Knowing about places like Guam, and the scope of historical super typhoon damage that exists there, makes me think that they are probably going to rebuild New Orleans with engineering model highlights similar to those listed below.
When I used to live on Guam we got hit by Typhoon Pamela. We would also get these bad earthquakes, too where the house would shift off of the foundation and then shift back on the foundation.
Now, as I wrote in my journal, I can't even begin to imagine what kind of disaster Katrina is, but I guess I can only compare the scope of hurricane it was when I was in the storm of Super Typhoon Pamela on Guam on May 21, 1976, etc. when I was a little girl. I looked up the stats on that storm and they were:
peak gust 160 mph
damage ($ millions) 500
Now as I was mentioning, maybe engineers can apply the similar and new "Model Highlights" that they have in places like Guam to places like New Orleans, perhaps. Something will have to be done with the "below sea level" thing, beyond the levees, perhaps. Engineers will have to figure that out in new model highlights.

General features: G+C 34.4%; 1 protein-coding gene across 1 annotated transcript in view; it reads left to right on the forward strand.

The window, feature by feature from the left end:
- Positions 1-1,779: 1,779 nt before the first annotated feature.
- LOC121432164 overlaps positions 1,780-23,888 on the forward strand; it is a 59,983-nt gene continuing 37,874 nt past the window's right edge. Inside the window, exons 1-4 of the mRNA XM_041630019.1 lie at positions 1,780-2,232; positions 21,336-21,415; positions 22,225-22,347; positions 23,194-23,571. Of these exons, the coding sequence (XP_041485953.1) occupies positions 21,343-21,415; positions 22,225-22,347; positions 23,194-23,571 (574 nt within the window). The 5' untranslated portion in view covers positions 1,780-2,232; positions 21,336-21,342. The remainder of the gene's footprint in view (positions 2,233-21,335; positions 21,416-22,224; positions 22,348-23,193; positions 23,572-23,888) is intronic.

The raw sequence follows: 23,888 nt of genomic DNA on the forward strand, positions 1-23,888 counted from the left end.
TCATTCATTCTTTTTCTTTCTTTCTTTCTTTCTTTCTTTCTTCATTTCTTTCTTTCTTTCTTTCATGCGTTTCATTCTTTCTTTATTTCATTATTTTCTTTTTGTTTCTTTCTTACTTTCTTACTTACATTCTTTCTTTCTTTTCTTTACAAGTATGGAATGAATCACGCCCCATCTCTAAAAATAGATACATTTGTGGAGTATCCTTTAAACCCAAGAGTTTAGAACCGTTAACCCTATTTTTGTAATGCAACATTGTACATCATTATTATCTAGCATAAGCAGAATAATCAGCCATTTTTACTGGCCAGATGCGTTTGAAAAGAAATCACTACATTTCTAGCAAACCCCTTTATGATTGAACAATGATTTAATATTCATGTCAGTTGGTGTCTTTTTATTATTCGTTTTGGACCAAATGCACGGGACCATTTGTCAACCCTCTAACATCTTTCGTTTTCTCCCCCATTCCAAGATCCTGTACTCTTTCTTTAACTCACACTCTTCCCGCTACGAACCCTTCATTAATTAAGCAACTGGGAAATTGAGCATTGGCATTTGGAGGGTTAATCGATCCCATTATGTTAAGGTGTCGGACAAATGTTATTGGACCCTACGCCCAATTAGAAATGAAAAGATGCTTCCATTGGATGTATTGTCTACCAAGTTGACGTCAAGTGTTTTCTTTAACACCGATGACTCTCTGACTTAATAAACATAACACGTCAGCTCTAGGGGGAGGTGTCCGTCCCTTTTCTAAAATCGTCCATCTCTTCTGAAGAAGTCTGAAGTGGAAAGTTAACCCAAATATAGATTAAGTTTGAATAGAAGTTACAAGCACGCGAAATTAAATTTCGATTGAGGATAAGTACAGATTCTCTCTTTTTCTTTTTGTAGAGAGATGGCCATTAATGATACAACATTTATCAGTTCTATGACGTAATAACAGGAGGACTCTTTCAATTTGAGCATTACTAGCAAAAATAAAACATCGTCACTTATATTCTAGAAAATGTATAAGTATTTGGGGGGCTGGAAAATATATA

I realize that New Orleans has been completely damaged and you wonder what is the point to rebuilding if it will happen again. It has been done before. For example, in 1962, gusts estimated near 185 mph destroyed 95% of all homes on the island. And it wasn't just a one time thing. Guam keeps on getting typhoons/super typhoons.
Other notable typhoons impacting Guam include:
Damage ($ millions)
Super Typhoon Paka
Here are the Model Highlights from Guam. Maybe they will apply some of these to New Orleans when they rebuild.
Model developed in conjunction with leading local meteorologists and engineers
Stochastic database of 1,458 storms reflecting the distribution of possible typhoon events for Guam and Saipan
Wind speeds in the hazard module validated against historical wind speed data from Omar, Gay, Brian, Pamela, and other typhoons
Building vulnerability curves based on regional building code requirements, local design standards, local engineering experts, and vulnerability data from other countries with similar construction standards
Vulnerability curves validated against insured loss data from Typhoon Omar
The islands of Guam and Saipanhttp://www.edsanders.com/typhoon/pamela.htmhttps://www.rms.com/Catastrophe/Models/Guam.asp